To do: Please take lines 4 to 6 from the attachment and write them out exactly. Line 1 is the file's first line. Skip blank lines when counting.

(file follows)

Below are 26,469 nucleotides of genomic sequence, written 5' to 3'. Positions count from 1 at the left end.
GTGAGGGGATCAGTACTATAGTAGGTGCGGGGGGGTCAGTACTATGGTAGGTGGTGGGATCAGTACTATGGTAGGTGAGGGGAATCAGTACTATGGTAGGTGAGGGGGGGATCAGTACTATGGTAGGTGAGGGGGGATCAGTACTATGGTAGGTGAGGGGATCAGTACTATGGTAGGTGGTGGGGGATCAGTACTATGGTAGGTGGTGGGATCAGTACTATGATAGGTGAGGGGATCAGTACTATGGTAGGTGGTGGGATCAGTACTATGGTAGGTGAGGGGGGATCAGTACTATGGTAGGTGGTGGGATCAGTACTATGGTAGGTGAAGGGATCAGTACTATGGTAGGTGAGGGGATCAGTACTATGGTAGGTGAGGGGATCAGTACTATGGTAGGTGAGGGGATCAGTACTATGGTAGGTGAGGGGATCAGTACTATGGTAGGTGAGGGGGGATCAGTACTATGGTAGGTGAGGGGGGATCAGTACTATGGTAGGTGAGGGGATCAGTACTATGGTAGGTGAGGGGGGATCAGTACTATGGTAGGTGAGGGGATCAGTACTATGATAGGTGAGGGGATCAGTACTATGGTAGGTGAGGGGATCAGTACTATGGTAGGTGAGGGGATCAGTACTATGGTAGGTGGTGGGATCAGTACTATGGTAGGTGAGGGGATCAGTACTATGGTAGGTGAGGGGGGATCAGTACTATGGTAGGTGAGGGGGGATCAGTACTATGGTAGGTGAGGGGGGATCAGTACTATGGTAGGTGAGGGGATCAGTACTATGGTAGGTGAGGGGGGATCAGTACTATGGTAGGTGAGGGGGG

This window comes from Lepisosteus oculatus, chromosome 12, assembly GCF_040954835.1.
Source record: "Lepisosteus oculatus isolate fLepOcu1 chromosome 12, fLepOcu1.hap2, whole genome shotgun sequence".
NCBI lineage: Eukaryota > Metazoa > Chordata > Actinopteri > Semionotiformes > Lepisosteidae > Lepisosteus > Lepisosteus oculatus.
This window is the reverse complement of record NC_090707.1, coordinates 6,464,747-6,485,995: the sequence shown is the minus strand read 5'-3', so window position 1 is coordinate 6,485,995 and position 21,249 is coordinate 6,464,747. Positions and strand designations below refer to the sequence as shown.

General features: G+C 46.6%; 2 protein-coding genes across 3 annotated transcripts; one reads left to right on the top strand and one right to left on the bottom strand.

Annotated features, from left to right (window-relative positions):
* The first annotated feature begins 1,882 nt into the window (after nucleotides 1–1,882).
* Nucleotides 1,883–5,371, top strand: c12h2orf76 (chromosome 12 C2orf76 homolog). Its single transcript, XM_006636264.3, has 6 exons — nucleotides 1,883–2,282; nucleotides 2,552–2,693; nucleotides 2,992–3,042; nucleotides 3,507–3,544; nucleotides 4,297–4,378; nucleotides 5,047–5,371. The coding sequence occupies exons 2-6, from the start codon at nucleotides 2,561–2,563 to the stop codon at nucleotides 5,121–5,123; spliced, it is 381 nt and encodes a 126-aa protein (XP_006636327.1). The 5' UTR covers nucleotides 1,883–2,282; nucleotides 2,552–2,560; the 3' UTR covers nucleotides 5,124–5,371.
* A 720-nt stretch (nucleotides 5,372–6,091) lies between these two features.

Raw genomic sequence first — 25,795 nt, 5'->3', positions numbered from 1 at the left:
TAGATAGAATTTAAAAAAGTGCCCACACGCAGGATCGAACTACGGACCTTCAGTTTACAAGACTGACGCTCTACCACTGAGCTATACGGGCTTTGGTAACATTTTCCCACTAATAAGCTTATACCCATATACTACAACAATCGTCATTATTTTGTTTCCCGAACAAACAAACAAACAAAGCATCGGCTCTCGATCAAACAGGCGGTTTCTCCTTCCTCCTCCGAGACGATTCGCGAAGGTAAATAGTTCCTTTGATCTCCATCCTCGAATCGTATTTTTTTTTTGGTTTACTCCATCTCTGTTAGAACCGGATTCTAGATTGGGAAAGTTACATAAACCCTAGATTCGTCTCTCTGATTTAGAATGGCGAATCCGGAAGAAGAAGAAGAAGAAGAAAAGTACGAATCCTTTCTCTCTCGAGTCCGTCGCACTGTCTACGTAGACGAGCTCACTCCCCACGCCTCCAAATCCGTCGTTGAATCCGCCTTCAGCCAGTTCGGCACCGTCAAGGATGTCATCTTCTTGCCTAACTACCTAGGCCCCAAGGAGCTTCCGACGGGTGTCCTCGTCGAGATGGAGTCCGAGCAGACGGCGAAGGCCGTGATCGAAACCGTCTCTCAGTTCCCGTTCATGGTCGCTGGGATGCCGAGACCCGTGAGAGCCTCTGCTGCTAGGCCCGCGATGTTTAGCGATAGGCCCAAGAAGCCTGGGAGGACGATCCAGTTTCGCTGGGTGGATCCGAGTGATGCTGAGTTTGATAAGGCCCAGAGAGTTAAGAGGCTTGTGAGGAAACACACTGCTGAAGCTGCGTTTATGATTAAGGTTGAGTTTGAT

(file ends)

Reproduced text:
Source record: "Lepisosteus oculatus isolate fLepOcu1 chromosome 12, fLepOcu1.hap2, whole genome shotgun sequence".
NCBI lineage: Eukaryota > Metazoa > Chordata > Actinopteri > Semionotiformes > Lepisosteidae > Lepisosteus > Lepisosteus oculatus.
This window is the reverse complement of record NC_090707.1, coordinates 6,464,747-6,485,995: the sequence shown is the minus strand read 5'-3', so window position 1 is coordinate 6,485,995 and position 21,249 is coordinate 6,464,747. Positions and strand designations below refer to the sequence as shown.